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David Bohm, a radical physicist and a political radical, died on this date in London in 1992. Bohm was invited by J. Robert Oppenheimer to work on the Manhattan Project but could not obtain security clearance because of his leftwing involvements. He was suspended from his teaching position at Princeton, despite Albert Einstein’s protestations, when the House Committee on Un-American Activities arrested him for refusing to testify; though acquitted, he emigrated from the U.S. Bohm believed that the seeming randomness of quantum events could be explained by the existence of hidden variables (which made him, like Einstein, a quantum skeptic). “His objections to the foundations of quantum mechanics,” wrote Omni magazine in 1987, “have gradually coalesced into an extension of the theory so sweeping that it amounts to a new view of reality. Believing that the nature of things is not reducible to fragments or particles, he argues for a holistic view of the universe. He demands that we learn to regard matter and life as a whole, coherent domain” — including the human brain, which, Bohm theorized, works in a manner similar to a hologram.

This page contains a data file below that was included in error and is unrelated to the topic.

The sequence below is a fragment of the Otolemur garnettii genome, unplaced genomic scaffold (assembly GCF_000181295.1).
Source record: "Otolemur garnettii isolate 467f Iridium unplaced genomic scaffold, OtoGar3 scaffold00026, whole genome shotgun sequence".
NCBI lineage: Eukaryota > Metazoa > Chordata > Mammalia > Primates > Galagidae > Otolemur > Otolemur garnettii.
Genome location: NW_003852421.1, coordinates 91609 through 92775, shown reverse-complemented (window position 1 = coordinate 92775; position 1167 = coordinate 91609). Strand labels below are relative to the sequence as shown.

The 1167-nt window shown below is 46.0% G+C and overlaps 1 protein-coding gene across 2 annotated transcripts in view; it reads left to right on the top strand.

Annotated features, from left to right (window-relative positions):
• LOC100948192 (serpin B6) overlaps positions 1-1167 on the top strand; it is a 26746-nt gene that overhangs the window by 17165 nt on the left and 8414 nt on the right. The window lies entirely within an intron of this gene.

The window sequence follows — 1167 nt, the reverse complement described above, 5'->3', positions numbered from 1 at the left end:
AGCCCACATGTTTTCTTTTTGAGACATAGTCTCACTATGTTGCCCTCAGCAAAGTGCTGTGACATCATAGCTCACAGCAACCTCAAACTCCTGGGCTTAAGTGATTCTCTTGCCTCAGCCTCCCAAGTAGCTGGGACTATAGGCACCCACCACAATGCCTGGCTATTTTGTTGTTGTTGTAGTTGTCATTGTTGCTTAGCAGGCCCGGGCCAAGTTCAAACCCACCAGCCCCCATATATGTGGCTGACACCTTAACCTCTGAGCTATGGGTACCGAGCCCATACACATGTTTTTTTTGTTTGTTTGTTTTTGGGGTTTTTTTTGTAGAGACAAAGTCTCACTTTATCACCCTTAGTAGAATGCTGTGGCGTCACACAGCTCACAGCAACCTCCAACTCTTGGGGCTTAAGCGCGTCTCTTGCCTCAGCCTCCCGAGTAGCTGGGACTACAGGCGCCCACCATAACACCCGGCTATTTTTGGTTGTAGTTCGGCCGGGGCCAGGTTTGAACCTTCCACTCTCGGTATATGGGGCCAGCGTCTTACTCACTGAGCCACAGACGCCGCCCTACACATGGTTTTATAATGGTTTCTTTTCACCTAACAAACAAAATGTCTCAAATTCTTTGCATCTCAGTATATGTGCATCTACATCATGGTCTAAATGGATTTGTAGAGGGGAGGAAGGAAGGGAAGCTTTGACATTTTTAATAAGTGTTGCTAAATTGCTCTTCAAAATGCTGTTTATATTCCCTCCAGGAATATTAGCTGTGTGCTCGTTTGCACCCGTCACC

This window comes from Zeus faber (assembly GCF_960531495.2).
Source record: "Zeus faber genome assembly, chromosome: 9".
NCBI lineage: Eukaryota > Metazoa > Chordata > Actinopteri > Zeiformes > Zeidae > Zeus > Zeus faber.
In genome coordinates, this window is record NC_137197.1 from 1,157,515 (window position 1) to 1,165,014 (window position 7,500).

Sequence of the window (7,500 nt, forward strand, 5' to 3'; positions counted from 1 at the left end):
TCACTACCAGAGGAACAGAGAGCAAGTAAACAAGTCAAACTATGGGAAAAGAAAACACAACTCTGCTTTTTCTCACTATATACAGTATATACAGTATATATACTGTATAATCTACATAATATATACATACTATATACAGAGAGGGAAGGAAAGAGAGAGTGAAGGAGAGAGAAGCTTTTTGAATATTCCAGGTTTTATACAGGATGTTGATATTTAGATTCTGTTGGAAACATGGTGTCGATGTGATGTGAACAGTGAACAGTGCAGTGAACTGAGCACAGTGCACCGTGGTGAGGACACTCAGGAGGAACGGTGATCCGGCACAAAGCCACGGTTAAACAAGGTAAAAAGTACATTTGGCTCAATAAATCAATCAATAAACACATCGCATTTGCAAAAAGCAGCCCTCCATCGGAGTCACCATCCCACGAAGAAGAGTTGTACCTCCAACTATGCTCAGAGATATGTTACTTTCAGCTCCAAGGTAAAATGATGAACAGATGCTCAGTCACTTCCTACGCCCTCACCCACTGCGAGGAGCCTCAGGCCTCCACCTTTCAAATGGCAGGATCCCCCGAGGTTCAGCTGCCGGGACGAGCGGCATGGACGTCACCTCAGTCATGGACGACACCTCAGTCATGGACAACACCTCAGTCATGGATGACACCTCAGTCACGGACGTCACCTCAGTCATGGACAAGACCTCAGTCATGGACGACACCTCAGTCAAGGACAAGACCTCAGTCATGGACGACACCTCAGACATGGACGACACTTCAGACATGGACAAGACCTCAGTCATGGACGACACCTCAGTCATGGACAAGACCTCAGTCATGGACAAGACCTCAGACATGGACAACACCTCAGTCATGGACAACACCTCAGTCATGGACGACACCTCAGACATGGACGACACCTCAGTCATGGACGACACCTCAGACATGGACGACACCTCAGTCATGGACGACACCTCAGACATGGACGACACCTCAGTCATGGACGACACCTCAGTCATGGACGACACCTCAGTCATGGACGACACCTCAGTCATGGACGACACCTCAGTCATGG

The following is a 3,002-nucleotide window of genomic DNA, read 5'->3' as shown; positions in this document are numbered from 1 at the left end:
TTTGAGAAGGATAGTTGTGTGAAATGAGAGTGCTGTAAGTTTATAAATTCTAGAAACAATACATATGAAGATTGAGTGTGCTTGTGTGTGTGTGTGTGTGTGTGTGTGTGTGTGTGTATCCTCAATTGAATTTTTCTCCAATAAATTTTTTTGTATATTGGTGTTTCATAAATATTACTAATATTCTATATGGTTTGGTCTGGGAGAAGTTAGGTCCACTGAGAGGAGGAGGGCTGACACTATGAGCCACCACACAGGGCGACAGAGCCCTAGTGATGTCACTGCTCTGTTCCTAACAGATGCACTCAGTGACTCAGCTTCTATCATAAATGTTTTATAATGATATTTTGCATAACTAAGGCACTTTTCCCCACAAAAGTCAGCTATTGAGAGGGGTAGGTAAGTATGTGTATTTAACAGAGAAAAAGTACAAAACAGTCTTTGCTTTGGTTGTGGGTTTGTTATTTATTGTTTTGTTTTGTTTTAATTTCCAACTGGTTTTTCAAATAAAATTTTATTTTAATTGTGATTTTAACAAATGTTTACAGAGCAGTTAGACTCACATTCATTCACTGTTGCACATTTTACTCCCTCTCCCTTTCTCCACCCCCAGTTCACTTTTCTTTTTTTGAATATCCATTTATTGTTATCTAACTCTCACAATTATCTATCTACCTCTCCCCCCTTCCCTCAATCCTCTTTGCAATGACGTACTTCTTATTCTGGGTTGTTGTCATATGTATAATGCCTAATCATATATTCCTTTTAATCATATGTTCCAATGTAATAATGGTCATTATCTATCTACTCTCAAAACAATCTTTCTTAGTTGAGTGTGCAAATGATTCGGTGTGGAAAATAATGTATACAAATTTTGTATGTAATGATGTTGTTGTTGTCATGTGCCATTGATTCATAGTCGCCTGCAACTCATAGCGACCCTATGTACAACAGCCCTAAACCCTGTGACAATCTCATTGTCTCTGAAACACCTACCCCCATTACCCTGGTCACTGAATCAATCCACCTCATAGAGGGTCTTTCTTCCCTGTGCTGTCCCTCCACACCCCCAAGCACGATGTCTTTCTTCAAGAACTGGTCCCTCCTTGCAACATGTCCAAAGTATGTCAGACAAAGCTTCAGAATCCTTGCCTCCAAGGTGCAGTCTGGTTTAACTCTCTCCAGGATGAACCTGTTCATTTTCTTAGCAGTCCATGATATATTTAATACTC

“When I was a boy, a certain prayer we said every day in Hebrew contained the words to love God with all your heart all your soul, and all your mind. . . . this notion of wholeness — not necessarily directed toward God but as a way of living — had a tremendous impact on me. I also felt a sense of nature being whole very early. I felt internally related to trees, mountains, and stars in a way I wasn’t to all the chaos of the cities.” —David Bohm
Lawrence Bush edited Jewish Currents from 2003 until 2018. He is the author of Bessie: A Novel of Love and Revolution and Waiting for God: The Spiritual Explorations of a Reluctant Atheist, among other books. His new volume of illustrated Torah commentaries, American Torah Toons 2, is scheduled for publication this year.